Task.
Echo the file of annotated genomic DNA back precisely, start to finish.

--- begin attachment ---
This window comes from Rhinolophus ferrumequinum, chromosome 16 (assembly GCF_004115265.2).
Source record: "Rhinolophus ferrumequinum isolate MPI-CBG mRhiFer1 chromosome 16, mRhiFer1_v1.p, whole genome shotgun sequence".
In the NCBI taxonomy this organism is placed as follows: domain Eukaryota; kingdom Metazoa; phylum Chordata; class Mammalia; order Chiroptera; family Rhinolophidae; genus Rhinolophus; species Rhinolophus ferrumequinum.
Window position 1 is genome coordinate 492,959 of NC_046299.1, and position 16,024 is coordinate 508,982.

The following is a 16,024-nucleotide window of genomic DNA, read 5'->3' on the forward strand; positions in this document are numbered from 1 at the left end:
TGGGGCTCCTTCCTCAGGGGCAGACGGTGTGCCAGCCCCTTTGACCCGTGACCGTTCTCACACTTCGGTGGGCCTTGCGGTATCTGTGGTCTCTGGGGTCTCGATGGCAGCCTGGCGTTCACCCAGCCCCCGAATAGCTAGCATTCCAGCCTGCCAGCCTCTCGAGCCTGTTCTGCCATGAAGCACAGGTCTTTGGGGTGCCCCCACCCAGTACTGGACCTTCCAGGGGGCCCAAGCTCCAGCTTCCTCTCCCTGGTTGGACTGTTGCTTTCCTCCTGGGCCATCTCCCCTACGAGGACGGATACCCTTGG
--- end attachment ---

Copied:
This window comes from Rhinolophus ferrumequinum, chromosome 16 (assembly GCF_004115265.2).
Source record: "Rhinolophus ferrumequinum isolate MPI-CBG mRhiFer1 chromosome 16, mRhiFer1_v1.p, whole genome shotgun sequence".
In the NCBI taxonomy this organism is placed as follows: domain Eukaryota; kingdom Metazoa; phylum Chordata; class Mammalia; order Chiroptera; family Rhinolophidae; genus Rhinolophus; species Rhinolophus ferrumequinum.
Window position 1 is genome coordinate 492,959 of NC_046299.1, and position 16,024 is coordinate 508,982.

The following is a 16,024-nucleotide window of genomic DNA, read 5'->3' on the forward strand; positions in this document are numbered from 1 at the left end:
TGGGGCTCCTTCCTCAGGGGCAGACGGTGTGCCAGCCCCTTTGACCCGTGACCGTTCTCACACTTCGGTGGGCCTTGCGGTATCTGTGGTCTCTGGGGTCTCGATGGCAGCCTGGCGTTCACCCAGCCCCCGAATAGCTAGCATTCCAGCCTGCCAGCCTCTCGAGCCTGTTCTGCCATGAAGCACAGGTCTTTGGGGTGCCCCCACCCAGTACTGGACCTTCCAGGGGGCCCAAGCTCCAGCTTCCTCTCCCTGGTTGGACTGTTGCTTTCCTCCTGGGCCATCTCCCCTACGAGGACGGATACCCTTGG